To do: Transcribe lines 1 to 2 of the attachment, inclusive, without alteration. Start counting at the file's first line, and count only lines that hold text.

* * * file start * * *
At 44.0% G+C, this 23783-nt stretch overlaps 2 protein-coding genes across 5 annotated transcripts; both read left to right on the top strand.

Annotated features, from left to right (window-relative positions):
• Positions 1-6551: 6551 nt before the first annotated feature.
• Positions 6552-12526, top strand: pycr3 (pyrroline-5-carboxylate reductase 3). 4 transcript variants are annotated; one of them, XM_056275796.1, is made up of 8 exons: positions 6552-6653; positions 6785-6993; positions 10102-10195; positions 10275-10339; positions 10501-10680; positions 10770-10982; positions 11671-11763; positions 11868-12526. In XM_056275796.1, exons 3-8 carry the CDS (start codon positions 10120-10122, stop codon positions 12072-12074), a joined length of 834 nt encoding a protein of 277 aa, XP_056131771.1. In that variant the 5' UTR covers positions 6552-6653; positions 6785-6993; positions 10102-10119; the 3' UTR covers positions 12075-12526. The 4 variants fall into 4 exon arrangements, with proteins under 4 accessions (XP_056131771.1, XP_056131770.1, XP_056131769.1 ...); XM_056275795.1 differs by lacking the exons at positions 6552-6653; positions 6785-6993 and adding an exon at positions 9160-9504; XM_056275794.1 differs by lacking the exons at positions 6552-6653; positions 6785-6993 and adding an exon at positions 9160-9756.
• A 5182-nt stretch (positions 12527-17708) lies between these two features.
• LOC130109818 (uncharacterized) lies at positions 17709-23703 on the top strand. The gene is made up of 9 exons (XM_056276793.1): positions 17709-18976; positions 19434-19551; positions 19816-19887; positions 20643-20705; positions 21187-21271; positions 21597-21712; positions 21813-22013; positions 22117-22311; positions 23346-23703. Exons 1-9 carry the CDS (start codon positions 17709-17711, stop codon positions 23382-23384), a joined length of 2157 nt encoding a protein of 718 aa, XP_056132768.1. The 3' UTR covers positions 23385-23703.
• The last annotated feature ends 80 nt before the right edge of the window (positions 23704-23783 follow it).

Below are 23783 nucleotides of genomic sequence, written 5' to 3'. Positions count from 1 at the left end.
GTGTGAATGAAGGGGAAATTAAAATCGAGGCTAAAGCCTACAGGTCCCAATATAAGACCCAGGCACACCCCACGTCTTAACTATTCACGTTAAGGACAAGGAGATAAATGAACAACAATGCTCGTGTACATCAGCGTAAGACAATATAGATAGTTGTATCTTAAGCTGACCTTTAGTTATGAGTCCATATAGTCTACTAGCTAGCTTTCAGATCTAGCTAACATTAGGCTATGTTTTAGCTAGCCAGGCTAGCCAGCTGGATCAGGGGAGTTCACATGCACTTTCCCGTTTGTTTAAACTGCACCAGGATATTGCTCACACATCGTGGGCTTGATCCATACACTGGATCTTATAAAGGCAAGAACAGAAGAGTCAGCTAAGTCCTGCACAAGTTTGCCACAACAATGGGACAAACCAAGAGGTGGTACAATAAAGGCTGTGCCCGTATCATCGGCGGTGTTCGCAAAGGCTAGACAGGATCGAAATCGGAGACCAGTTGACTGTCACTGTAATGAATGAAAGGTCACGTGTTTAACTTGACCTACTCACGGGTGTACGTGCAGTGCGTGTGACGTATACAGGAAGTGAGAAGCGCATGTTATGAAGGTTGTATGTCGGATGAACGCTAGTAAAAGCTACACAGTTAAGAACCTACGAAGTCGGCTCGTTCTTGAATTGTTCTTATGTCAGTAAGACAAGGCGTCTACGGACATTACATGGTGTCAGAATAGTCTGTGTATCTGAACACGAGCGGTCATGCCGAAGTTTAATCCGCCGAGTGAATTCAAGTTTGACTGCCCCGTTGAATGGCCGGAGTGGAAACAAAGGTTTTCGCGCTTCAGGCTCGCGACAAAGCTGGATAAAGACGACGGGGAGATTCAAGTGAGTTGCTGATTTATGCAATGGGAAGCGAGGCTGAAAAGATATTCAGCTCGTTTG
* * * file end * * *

At 44.0% G+C, this 23783-nt stretch overlaps 2 protein-coding genes across 5 annotated transcripts; both read left to right on the top strand.

Annotated features, from left to right (window-relative positions):